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THE EUCHARIST MAKES PRESENT THE SACRIFICE THAT REDEEMS US FROM OUR SINS
Fr. Steven Scherrer, MM, ThD
Homily of Saturday, 5th Week of the Year, February 11, 2012
1 Kings 12:26-32, 13:33-34, Ps. 105, Mark 8:1-10


"And he commanded the crowd to sit down on the ground; and he took the seven loaves, and having given thanks he broke them and gave them to his disciples to set before the people; and they set them before the crowd" (Mark 8:6).


This is the account of the multiplication of the seven loaves to feed four thousand people. It is an anticipation of the Eucharist, in which on the night before he was crucified for the sins of the world (1 Cor. 15:3) Jesus took bread, and said, "This is my body which is given for you" (Luke 22:19), and over the wine he said, "This is my blood of the covenant, which is poured out for many for the forgiveness of sins" (Matt. 26:28). It is his body and blood offered in sacrifice to his Father in love and submission unto death, a sacrifice pleasing to the Father for our redemption. Moreover it is the sacrifice of the Lamb of God to take way the sins of the world (John 1:29). Christ is the lamb of sacrifice who died in our place and instead of us who should have died for our sins. He died for us and instead of us, substituting for us. As our substitute he suffered the punishment that we should have suffered for our sins. Thus he died as a just punishment for our sins.


The righteous wrath of God (Rom. 1:18) exhausted itself on him instead of on us for our sins. It was absorbed in his body on the cross so that we could go free and absolved, our just death sentence having been served by him for us, on our behalf. Christ redeemed us from the just curse and condemnation of the law for our sins, becoming himself "a curse for us" (Gal. 3:13), thus shielding us from this curse of the law, which we deserved for our sins, by taking it on himself instead, thus saving us from it. Thus our sin was justly condemned and punished in his flesh on the cross (Rom. 8:3), in order to fulfill for us the just requirement of the law, that we die for our sins (Rom. 8:4). Thus he redeemed us from the just condemnation and curse of the law for our sins, and so "there is therefore now no condemnation for those who are in Christ Jesus" (Rom. 8:1).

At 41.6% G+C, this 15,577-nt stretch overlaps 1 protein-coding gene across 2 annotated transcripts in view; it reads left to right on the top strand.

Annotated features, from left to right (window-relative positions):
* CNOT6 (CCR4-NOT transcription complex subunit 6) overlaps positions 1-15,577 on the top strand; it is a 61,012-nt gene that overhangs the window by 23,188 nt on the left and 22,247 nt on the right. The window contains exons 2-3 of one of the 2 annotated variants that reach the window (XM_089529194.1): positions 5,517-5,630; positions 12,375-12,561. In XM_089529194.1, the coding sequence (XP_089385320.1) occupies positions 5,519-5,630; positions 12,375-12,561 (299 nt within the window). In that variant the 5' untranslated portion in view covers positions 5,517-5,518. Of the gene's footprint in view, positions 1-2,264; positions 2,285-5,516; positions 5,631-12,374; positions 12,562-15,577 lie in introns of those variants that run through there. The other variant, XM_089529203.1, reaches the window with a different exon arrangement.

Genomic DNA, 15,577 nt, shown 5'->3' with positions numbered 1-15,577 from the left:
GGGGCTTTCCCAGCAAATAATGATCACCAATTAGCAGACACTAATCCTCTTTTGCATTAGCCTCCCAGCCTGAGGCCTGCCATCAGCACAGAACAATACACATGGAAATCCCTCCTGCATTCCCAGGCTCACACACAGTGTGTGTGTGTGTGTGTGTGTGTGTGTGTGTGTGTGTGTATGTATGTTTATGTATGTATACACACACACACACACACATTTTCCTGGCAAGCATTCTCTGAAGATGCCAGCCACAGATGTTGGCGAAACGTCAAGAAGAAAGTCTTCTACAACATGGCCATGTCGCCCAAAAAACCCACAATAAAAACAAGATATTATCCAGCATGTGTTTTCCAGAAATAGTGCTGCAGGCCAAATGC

"He himself bore our sins in his body on the tree ... By his wounds you have been healed" (1 Pet. 2:24). The death of Christ shows that God is just in that God justly punished in his Son the Old Testament sins that he seemed to merely pass over without demanding proper expiation and reparation. The reparation was paid in full in Christ's death on the cross, for Christ is the one "whom God put forwarded as an expiation by his blood, to be received by faith. This was to show God's righteousness, because in his divine forbearance he had passed over former sins" (Rom. 3:25). These past sins are justly propitiated and expiated in his body in his death on the cross.


Christ is the one "who loves us and has freed us from our sins by his blood" (Rev. 1:5), when we believe in him. His blood poured out on the cross has redeemed us and paid our debt of suffering in punishment for our sins. Christ is the one who is "making peace by the blood of his cross" (Col. 1:20).


The Eucharist is the great memorial of the sacrifice through which we were redeemed, and more still it makes this redeeming sacrifice present for us so that we can participate in it, in this death which redeems us from our sins, "for as often as you eat this bread and drink the cup, you proclaim the Lord's death until he comes" (1 Cor. 11:26). This is the saving death of which Isaiah prophesied, "He was wounded for our transgressions, he was bruised for our iniquities; upon him was the chastisement that made us whole, and with his stripes we are healed" (Isa. 53:5). "The Lord has laid on him the iniquity of us all" (Isa. 53:6). In his death is our life and salvation. By his death our sins are forgiven. The cross is not just an example of God's love, or merely a martyr's death. It is the sacrifice by which we were redeemed.

 

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